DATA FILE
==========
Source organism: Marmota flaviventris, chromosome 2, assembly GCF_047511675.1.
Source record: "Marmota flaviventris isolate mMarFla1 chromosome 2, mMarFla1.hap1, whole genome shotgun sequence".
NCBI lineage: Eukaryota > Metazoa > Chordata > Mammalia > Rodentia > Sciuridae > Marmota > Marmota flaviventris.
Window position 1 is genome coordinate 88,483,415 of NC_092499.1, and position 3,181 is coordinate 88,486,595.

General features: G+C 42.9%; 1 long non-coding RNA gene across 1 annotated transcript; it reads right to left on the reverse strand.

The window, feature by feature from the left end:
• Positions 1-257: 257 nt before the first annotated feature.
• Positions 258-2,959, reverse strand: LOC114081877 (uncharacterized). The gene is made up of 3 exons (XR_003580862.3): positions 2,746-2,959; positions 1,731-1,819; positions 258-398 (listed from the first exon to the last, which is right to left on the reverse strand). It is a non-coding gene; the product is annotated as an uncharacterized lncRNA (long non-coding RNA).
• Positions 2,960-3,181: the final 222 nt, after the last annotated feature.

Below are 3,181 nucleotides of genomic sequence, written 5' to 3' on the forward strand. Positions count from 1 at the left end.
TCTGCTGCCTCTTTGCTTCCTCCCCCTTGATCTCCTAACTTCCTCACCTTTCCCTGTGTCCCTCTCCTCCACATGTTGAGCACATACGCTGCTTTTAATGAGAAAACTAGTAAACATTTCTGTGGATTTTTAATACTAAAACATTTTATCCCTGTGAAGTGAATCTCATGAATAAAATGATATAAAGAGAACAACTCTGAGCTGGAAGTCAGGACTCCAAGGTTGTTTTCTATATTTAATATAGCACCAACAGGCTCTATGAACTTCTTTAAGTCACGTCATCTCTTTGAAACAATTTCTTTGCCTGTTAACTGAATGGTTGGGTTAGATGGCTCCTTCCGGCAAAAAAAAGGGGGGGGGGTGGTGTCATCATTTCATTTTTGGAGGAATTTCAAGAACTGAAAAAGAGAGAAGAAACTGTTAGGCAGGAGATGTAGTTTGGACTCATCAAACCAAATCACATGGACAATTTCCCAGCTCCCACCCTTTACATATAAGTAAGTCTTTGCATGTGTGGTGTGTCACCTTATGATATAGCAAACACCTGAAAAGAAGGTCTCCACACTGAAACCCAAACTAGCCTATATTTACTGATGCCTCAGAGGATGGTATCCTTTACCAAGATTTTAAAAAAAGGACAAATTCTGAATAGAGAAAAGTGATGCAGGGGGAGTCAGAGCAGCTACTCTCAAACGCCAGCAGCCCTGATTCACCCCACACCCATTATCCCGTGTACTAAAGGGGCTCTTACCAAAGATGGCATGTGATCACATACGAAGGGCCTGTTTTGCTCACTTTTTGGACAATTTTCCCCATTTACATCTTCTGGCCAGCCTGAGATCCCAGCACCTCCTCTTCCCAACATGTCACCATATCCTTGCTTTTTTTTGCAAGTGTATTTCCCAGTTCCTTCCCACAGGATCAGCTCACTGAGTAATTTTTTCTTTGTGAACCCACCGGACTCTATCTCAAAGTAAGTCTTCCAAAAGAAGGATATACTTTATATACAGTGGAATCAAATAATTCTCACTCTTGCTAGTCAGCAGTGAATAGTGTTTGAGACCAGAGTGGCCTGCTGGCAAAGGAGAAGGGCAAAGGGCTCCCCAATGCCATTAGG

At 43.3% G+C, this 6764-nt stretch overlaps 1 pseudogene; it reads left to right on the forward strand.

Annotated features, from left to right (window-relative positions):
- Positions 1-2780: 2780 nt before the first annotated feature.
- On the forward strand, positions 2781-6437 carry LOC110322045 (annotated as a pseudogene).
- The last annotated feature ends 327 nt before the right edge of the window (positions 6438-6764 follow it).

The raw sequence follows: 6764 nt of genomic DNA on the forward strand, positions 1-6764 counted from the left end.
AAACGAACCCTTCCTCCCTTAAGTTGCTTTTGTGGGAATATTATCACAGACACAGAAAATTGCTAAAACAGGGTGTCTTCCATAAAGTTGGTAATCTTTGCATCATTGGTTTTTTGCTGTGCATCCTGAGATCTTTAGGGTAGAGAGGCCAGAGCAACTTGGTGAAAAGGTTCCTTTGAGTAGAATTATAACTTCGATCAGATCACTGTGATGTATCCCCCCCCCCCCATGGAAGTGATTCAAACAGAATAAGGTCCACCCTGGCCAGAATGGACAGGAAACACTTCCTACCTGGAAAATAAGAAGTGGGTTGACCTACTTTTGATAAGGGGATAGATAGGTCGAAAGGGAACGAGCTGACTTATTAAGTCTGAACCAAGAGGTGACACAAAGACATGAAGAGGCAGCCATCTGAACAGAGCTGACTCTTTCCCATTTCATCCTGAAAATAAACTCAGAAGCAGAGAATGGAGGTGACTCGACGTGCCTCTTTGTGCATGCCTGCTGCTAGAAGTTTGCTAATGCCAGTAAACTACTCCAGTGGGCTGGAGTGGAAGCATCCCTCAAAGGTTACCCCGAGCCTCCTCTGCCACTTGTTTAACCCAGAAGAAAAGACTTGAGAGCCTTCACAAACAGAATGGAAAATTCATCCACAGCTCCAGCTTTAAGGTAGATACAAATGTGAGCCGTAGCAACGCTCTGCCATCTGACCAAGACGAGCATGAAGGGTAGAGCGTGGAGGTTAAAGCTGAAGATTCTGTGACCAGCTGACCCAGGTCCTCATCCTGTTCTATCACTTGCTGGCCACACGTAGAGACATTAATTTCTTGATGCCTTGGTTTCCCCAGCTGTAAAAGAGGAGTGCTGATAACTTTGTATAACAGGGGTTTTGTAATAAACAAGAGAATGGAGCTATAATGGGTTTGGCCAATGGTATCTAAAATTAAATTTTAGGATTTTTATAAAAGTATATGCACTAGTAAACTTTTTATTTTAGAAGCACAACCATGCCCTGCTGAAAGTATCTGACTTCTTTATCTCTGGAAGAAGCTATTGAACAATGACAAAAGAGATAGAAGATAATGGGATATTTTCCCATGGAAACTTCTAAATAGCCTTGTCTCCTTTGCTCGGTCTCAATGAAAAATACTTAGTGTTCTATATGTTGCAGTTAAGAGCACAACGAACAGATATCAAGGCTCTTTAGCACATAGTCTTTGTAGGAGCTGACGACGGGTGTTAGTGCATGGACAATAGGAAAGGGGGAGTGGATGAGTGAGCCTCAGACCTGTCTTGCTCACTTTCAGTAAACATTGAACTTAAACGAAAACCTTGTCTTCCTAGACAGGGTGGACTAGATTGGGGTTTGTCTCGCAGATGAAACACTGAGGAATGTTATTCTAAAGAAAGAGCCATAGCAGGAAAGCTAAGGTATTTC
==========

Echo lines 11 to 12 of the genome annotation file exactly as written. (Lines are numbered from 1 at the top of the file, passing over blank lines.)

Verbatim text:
TCTGCTGCCTCTTTGCTTCCTCCCCCTTGATCTCCTAACTTCCTCACCTTTCCCTGTGTCCCTCTCCTCCACATGTTGAGCACATACGCTGCTTTTAATGAGAAAACTAGTAAACATTTCTGTGGATTTTTAATACTAAAACATTTTATCCCTGTGAAGTGAATCTCATGAATAAAATGATATAAAGAGAACAACTCTGAGCTGGAAGTCAGGACTCCAAGGTTGTTTTCTATATTTAATATAGCACCAACAGGCTCTATGAACTTCTTTAAGTCACGTCATCTCTTTGAAACAATTTCTTTGCCTGTTAACTGAATGGTTGGGTTAGATGGCTCCTTCCGGCAAAAAAAAGGGGGGGGGGTGGTGTCATCATTTCATTTTTGGAGGAATTTCAAGAACTGAAAAAGAGAGAAGAAACTGTTAGGCAGGAGATGTAGTTTGGACTCATCAAACCAAATCACATGGACAATTTCCCAGCTCCCACCCTTTACATATAAGTAAGTCTTTGCATGTGTGGTGTGTCACCTTATGATATAGCAAACACCTGAAAAGAAGGTCTCCACACTGAAACCCAAACTAGCCTATATTTACTGATGCCTCAGAGGATGGTATCCTTTACCAAGATTTTAAAAAAAGGACAAATTCTGAATAGAGAAAAGTGATGCAGGGGGAGTCAGAGCAGCTACTCTCAAACGCCAGCAGCCCTGATTCACCCCACACCCATTATCCCGTGTACTAAAGGGGCTCTTACCAAAGATGGCATGTGATCACATACGAAGGGCCTGTTTTGCTCACTTTTTGGACAATTTTCCCCATTTACATCTTCTGGCCAGCCTGAGATCCCAGCACCTCCTCTTCCCAACATGTCACCATATCCTTGCTTTTTTTTGCAAGTGTATTTCCCAGTTCCTTCCCACAGGATCAGCTCACTGAGTAATTTTTTCTTTGTGAACCCACCGGACTCTATCTCAAAGTAAGTCTTCCAAAAGAAGGATATACTTTATATACAGTGGAATCAAATAATTCTCACTCTTGCTAGTCAGCAGTGAATAGTGTTTGAGACCAGAGTGGCCTGCTGGCAAAGGAGAAGGGCAAAGGGCTCCCCAATGCCATTAGG

At 43.3% G+C, this 6764-nt stretch overlaps 1 pseudogene; it reads left to right on the forward strand.